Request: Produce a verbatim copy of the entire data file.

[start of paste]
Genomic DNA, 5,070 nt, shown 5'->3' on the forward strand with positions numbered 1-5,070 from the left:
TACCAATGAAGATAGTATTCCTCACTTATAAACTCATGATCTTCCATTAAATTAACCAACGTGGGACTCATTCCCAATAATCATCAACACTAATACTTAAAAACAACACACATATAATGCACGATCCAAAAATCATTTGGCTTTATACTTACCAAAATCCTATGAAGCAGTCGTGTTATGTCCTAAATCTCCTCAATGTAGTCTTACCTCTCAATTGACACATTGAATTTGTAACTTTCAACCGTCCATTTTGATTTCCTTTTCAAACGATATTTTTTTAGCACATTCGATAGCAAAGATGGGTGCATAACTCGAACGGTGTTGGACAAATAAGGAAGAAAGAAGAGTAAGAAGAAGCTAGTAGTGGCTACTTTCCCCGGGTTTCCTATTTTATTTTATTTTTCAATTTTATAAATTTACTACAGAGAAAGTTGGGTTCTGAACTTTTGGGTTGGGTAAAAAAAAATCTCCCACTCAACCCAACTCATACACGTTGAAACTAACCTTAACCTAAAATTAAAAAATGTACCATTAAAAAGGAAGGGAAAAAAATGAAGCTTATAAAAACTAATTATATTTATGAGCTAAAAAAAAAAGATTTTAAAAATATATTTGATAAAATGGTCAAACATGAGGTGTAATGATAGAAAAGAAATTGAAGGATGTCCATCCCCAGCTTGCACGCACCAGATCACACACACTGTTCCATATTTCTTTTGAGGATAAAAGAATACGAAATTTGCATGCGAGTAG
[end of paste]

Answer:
Genomic DNA, 5,070 nt, shown 5'->3' on the forward strand with positions numbered 1-5,070 from the left:
TACCAATGAAGATAGTATTCCTCACTTATAAACTCATGATCTTCCATTAAATTAACCAACGTGGGACTCATTCCCAATAATCATCAACACTAATACTTAAAAACAACACACATATAATGCACGATCCAAAAATCATTTGGCTTTATACTTACCAAAATCCTATGAAGCAGTCGTGTTATGTCCTAAATCTCCTCAATGTAGTCTTACCTCTCAATTGACACATTGAATTTGTAACTTTCAACCGTCCATTTTGATTTCCTTTTCAAACGATATTTTTTTAGCACATTCGATAGCAAAGATGGGTGCATAACTCGAACGGTGTTGGACAAATAAGGAAGAAAGAAGAGTAAGAAGAAGCTAGTAGTGGCTACTTTCCCCGGGTTTCCTATTTTATTTTATTTTTCAATTTTATAAATTTACTACAGAGAAAGTTGGGTTCTGAACTTTTGGGTTGGGTAAAAAAAAATCTCCCACTCAACCCAACTCATACACGTTGAAACTAACCTTAACCTAAAATTAAAAAATGTACCATTAAAAAGGAAGGGAAAAAAATGAAGCTTATAAAAACTAATTATATTTATGAGCTAAAAAAAAAAGATTTTAAAAATATATTTGATAAAATGGTCAAACATGAGGTGTAATGATAGAAAAGAAATTGAAGGATGTCCATCCCCAGCTTGCACGCACCAGATCACACACACTGTTCCATATTTCTTTTGAGGATAAAAGAATACGAAATTTGCATGCGAGTAG